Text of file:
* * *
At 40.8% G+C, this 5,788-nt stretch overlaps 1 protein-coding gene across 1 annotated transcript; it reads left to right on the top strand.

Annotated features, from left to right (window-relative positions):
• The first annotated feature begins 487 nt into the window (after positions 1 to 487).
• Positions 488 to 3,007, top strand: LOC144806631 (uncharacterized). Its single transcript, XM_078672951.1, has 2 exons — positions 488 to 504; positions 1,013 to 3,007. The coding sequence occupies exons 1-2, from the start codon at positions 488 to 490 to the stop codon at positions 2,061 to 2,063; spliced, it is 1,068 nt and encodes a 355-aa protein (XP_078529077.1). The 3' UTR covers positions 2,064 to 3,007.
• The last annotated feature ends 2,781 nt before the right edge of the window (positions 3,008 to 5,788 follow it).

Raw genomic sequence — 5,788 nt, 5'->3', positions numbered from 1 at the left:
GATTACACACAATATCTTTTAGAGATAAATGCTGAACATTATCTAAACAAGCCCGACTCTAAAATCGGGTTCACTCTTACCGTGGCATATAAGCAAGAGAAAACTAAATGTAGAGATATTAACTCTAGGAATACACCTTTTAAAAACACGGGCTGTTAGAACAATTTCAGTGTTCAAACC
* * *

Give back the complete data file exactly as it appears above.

At 40.8% G+C, this 5,788-nt stretch overlaps 1 protein-coding gene across 1 annotated transcript; it reads left to right on the top strand.

Annotated features, from left to right (window-relative positions):
• The first annotated feature begins 487 nt into the window (after positions 1 to 487).
• Positions 488 to 3,007, top strand: LOC144806631 (uncharacterized). Its single transcript, XM_078672951.1, has 2 exons — positions 488 to 504; positions 1,013 to 3,007. The coding sequence occupies exons 1-2, from the start codon at positions 488 to 490 to the stop codon at positions 2,061 to 2,063; spliced, it is 1,068 nt and encodes a 355-aa protein (XP_078529077.1). The 3' UTR covers positions 2,064 to 3,007.
• The last annotated feature ends 2,781 nt before the right edge of the window (positions 3,008 to 5,788 follow it).

Raw genomic sequence — 5,788 nt, 5'->3', positions numbered from 1 at the left:
GATTACACACAATATCTTTTAGAGATAAATGCTGAACATTATCTAAACAAGCCCGACTCTAAAATCGGGTTCACTCTTACCGTGGCATATAAGCAAGAGAAAACTAAATGTAGAGATATTAACTCTAGGAATACACCTTTTAAAAACACGGGCTGTTAGAACAATTTCAGTGTTCAAACC